Fetal cardiac effects of maternal hyperglycemia during pregnancy
Article first published online: 29 JAN 2009
Copyright © 2009 Wiley-Liss, Inc.
Birth Defects Research Part A: Clinical and Molecular Teratology
Volume 85, Issue 6, pages 523–530, June 2009
How to Cite
Corrigan, N., Brazil, D. P. and McAuliffe, F. (2009), Fetal cardiac effects of maternal hyperglycemia during pregnancy. Birth Defects Research Part A: Clinical and Molecular Teratology, 85: 523–530. doi: 10.1002/bdra.20567
- Issue published online: 9 JUN 2009
- Article first published online: 29 JAN 2009
- Manuscript Accepted: 2 DEC 2008
- Manuscript Revised: 1 DEC 2008
- Manuscript Received: 19 SEP 2008
- Irish Health Research Board and University College Dublin
- Science Foundation Ireland
- Irish Health Research Board
- UCD Conway Institute is funded by the Programme for Reserach in Third Level Institutions in Ireland
- Higher Education Authority (HEA)
Maternal diabetes mellitus is associated with increased teratogenesis, which can occur in pregestational type 1 and type 2 diabetes. Cardiac defects and with neural tube defects are the most common malformations observed in fetuses of pregestational diabetic mothers. The exact mechanism by which diabetes exerts its teratogenic effects and induces embryonic malformations is unclear. Whereas the sequelae of maternal pregestational diabetes, such as modulating insulin levels, altered fat levels, and increased reactive oxygen species, may play a role in fetal damage during diabetic pregnancy, hyperglycemia is thought to be the primary teratogen, causing particularly adverse effects on cardiovascular development. Fetal cardiac defects are associated with raised maternal glycosylated hemoglobin levels and are up to five times more likely in infants of mothers with pregestational diabetes compared with those without diabetes. The resulting anomalies are varied and include transposition of the great arteries, mitral and pulmonary atresia, double outlet of the right ventricle, tetralogy of Fallot, and fetal cardiomyopathy.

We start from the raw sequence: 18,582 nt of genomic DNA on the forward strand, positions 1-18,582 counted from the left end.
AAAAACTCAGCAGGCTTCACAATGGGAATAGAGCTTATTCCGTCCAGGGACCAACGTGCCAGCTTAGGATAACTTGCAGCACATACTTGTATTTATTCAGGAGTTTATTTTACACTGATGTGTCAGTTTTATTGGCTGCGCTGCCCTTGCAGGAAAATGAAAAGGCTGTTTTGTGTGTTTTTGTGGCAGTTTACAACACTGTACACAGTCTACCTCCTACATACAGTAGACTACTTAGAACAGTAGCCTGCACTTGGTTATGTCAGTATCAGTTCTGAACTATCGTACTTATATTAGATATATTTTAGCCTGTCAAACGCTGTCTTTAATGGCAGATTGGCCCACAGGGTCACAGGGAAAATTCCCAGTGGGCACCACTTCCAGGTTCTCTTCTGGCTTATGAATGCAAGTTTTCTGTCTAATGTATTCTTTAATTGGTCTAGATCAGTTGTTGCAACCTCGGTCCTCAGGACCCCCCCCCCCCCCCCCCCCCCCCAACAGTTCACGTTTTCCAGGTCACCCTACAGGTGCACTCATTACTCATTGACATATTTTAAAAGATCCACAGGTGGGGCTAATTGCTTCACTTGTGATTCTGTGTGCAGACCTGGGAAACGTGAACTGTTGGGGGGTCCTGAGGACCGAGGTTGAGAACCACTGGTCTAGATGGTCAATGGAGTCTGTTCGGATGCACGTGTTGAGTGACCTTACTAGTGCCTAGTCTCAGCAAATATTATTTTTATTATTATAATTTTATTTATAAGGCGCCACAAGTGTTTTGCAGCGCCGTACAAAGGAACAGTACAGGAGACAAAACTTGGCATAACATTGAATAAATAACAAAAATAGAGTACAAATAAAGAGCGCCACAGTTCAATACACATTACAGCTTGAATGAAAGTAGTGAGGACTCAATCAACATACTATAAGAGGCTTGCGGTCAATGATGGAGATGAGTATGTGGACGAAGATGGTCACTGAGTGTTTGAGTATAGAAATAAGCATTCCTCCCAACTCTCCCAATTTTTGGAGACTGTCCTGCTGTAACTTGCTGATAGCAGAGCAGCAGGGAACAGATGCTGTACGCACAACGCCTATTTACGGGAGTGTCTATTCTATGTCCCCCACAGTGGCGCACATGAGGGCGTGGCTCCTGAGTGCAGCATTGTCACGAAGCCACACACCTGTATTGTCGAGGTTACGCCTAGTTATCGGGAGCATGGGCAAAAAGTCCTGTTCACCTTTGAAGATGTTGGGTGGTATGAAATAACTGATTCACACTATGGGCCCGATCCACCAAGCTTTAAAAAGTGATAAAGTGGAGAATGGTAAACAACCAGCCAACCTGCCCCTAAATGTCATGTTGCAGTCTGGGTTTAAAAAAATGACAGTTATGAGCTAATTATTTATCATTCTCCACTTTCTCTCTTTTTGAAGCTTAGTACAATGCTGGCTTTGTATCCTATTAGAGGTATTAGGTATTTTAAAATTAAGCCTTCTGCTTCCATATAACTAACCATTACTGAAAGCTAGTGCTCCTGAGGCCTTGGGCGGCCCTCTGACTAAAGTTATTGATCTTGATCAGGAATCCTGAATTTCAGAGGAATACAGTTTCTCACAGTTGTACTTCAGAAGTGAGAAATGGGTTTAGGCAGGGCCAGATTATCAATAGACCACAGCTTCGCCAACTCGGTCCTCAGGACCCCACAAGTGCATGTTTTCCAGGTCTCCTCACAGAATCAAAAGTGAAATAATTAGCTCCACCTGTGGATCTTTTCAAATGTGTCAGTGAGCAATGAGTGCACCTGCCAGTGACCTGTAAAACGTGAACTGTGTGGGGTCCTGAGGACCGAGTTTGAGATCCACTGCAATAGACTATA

A wide variety of rodent models have been used to study diabetic teratogenesis. Both genetic and chemically induced models of type 1 and 2 diabetes have been used to examine the effects of hyperglycemia on fetal development. Factors such as genetic background as well as confounding variables such as obesity appear to influence the severity of fetal abnormalities in mice. In this review, we will summarize recent data on fetal cardiac effects from human pregestational diabetic mothers, as well as the most relevant findings in rodent models of diabetic cardiac teratogenesis. Birth Defects Research (Part A), 2009. © 2009 Wiley-Liss, Inc.